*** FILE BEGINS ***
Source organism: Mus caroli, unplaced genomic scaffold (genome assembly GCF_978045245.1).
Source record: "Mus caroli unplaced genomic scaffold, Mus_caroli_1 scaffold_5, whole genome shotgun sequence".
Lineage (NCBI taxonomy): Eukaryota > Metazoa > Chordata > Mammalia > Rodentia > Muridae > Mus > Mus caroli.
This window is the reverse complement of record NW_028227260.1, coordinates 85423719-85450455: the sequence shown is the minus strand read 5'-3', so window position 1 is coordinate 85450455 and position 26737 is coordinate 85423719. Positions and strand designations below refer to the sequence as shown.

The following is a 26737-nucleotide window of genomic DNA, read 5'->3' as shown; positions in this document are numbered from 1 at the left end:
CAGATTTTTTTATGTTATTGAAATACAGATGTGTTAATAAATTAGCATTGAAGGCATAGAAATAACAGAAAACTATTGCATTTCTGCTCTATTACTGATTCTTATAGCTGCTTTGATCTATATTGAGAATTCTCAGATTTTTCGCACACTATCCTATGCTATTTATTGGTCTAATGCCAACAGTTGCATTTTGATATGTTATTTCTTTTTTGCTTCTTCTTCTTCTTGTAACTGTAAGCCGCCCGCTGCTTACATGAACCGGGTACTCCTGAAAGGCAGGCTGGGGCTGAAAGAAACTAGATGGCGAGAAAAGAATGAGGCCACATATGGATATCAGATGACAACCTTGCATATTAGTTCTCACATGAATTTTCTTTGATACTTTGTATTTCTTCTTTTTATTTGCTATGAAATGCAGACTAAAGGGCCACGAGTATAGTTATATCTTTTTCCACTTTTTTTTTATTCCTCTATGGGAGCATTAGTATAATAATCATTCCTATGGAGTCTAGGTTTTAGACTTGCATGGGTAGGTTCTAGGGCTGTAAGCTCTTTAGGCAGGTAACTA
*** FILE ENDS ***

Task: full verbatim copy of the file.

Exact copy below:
Source organism: Mus caroli, unplaced genomic scaffold (genome assembly GCF_978045245.1).
Source record: "Mus caroli unplaced genomic scaffold, Mus_caroli_1 scaffold_5, whole genome shotgun sequence".
Lineage (NCBI taxonomy): Eukaryota > Metazoa > Chordata > Mammalia > Rodentia > Muridae > Mus > Mus caroli.
This window is the reverse complement of record NW_028227260.1, coordinates 85423719-85450455: the sequence shown is the minus strand read 5'-3', so window position 1 is coordinate 85450455 and position 26737 is coordinate 85423719. Positions and strand designations below refer to the sequence as shown.

The following is a 26737-nucleotide window of genomic DNA, read 5'->3' as shown; positions in this document are numbered from 1 at the left end:
CAGATTTTTTTATGTTATTGAAATACAGATGTGTTAATAAATTAGCATTGAAGGCATAGAAATAACAGAAAACTATTGCATTTCTGCTCTATTACTGATTCTTATAGCTGCTTTGATCTATATTGAGAATTCTCAGATTTTTCGCACACTATCCTATGCTATTTATTGGTCTAATGCCAACAGTTGCATTTTGATATGTTATTTCTTTTTTGCTTCTTCTTCTTCTTGTAACTGTAAGCCGCCCGCTGCTTACATGAACCGGGTACTCCTGAAAGGCAGGCTGGGGCTGAAAGAAACTAGATGGCGAGAAAAGAATGAGGCCACATATGGATATCAGATGACAACCTTGCATATTAGTTCTCACATGAATTTTCTTTGATACTTTGTATTTCTTCTTTTTATTTGCTATGAAATGCAGACTAAAGGGCCACGAGTATAGTTATATCTTTTTCCACTTTTTTTTTATTCCTCTATGGGAGCATTAGTATAATAATCATTCCTATGGAGTCTAGGTTTTAGACTTGCATGGGTAGGTTCTAGGGCTGTAAGCTCTTTAGGCAGGTAACTA